In the pre-internet age, a common way of reassuring someone who had notched up bad publicity was to tell them that the newspaper it was printed on would be 'tomorrow's chip wrappers'. It was another way of pointing out that the news only lasted so long and people would soon forget about it.
However, the situation is very different today, when we view a constant stream of social media updates, emails and web pages. It might be fair to assume that with all this information being sent to us minute by minute, we're more likely to miss out on particular items than in the days when the newspaper was king.
Yet the internet is very different because, unlike its entries going in the dustbin after a day, they are recorded and stored indefinitely. A piece in the New York Times talked about the "eternal retrievability of anything online" and it's true; every status update or photo we post could be found again at any time.
All it takes is a quick Google search and almost anything can be resurrected. Indeed, a case in point is a search we did on 'male grooming', only to uncover a newspaper article that had been archived from 1991 – it's the closest thing we've got to time travel.
Likewise, more regular sharing of content on Facebook and Twitter can also result in items that seemed to have run their course being resuscitated and attracting more views than they did in the first place. We've all clicked on friends' links to find 'news' articles dating back two years or more being treated as up-to-the-minute.
Official organisations are also working to facilitate this evergreen nature of the internet. Non-profit repository The Internet Archive recently announced it is creating new tools that will allow media-based communities to build their own archived collections that are available to the world for free.
The US Library of Congress also began acquiring and permanently storing the entire archive of public Twitter posts since 2006 five years ago.
In a way, this permanence is good for companies that want a presence online. After all, with the best will in the world, consumers and potential customers can't see every blog post, Twitter comment and guide you publish – if content can be found at any time, you stand a better chance of getting the message across that you intended to convey.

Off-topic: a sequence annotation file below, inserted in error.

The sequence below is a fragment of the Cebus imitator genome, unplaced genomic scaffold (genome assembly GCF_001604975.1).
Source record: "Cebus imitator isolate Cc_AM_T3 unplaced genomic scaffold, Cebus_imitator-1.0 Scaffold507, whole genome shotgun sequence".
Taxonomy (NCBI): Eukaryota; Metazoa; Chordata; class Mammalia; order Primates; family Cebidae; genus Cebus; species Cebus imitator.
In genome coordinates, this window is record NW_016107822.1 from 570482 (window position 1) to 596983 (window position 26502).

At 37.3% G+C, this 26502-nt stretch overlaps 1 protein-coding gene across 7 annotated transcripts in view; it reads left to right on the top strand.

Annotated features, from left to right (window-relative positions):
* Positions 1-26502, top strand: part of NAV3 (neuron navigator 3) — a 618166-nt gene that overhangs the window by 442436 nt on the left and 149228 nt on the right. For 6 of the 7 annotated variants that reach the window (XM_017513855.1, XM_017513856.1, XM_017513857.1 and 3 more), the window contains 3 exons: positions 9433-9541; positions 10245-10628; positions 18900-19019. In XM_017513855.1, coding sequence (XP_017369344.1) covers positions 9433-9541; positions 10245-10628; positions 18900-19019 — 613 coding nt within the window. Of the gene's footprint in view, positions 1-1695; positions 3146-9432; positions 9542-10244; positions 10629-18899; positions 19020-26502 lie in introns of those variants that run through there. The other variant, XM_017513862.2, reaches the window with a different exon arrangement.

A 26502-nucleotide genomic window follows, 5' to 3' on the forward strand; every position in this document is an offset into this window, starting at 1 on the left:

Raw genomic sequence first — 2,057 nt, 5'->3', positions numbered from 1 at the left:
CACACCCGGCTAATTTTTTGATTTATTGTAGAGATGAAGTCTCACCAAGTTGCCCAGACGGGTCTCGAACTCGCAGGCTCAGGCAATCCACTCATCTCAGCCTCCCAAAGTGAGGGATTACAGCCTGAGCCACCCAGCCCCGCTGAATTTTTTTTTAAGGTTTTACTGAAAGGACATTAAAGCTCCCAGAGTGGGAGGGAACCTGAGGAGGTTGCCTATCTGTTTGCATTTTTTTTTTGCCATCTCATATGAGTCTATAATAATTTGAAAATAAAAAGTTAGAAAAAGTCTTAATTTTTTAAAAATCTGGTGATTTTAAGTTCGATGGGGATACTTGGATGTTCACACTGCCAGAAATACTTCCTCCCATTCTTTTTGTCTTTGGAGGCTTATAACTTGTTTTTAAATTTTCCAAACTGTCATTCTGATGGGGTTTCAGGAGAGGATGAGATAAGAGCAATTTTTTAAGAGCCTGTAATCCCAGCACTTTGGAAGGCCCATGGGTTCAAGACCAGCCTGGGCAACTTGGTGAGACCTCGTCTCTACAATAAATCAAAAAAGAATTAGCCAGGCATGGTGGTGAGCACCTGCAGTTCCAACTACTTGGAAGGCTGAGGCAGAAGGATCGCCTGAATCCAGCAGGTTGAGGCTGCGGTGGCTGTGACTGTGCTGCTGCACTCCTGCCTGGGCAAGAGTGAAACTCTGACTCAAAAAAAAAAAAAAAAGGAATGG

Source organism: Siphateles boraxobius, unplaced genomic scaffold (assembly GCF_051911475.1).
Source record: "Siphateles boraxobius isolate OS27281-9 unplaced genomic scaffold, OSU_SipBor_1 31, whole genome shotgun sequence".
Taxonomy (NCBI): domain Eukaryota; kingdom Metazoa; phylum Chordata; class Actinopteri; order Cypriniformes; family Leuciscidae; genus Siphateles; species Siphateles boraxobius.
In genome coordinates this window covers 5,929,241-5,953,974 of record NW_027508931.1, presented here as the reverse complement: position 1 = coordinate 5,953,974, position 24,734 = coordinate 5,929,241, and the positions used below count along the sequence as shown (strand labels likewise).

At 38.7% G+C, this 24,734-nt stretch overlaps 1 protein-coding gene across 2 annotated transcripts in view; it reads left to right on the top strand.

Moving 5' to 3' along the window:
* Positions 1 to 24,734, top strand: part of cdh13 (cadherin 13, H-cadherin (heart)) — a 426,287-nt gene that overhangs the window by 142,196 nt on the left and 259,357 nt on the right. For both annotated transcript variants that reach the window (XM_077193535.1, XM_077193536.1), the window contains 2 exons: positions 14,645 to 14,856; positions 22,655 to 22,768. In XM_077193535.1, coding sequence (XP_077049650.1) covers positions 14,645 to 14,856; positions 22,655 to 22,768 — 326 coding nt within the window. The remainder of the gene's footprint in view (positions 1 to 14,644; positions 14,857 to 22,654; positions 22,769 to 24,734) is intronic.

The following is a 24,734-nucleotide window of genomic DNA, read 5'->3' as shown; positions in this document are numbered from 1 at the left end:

However, it can also have a less advantageous side because many people still treat the internet as a temporary medium. For example, they might hurry a Facebook status or a blog post out to promote a product in order to capitalise on a particular trend, but not take the care they might have done in a newspaper advert – and any mistakes will be there forever. This can damage their reputation.
How to avoid internet mistakes that will be evergreen
The best thing to do when creating any online content, no matter how short, is to treat it as an important part of the branding and message. We'd therefore recommend:
1. Making it interesting to the customer
When faced with the open forum that is the worldwide web, it's easy to go off on a tangent and start talking about topics you like – but will this interest your potential prospects? The last thing you want is for someone to discover a feature, only to respond with 'so what?'. Make sure your posts are relevant as well as interesting.
2. Ensuring the message is obvious
Creating business content isn't the same as writing fun posts for your friends on social media – it needs to have a message. If you want to use an article on holidays to encourage people to buy travel insurance, then make sure it says so.
3. Making it searchable
Search engines might not be obsessed with SEO any longer, but they do still need to find you. That means using relevant terminology, meta data and other tools at your disposal to ensure your piece doesn't fade into the mists of time, never to be seen again.
4. Not waffling
Internet audiences have famously short attention spans, so don't risk them pressing the 'back' button in their browser before they've finished reading. Keep all posts below 1,000 words – and if you've only got a short message, don't be afraid to write a corresponding short post in which to say it.
5. Checking for mistakes – and being careful with localization
Strings of spelling mistakes on company websites can make potential customers suspicious that they're not who they say they are, so it's vital to proofread carefully. As a related point, it's especially important if you're crafting content for consumption in more than one country and language – poor translation and misspelled words appear unprofessional. You should therefore employ specialist translation services if you're not sure on a language, rather than trying to go it alone.
The internet is a perpetual storage medium, so make sure your content stands the test of time.
Posted by How can I make sure my content is good enough to stand the test of time?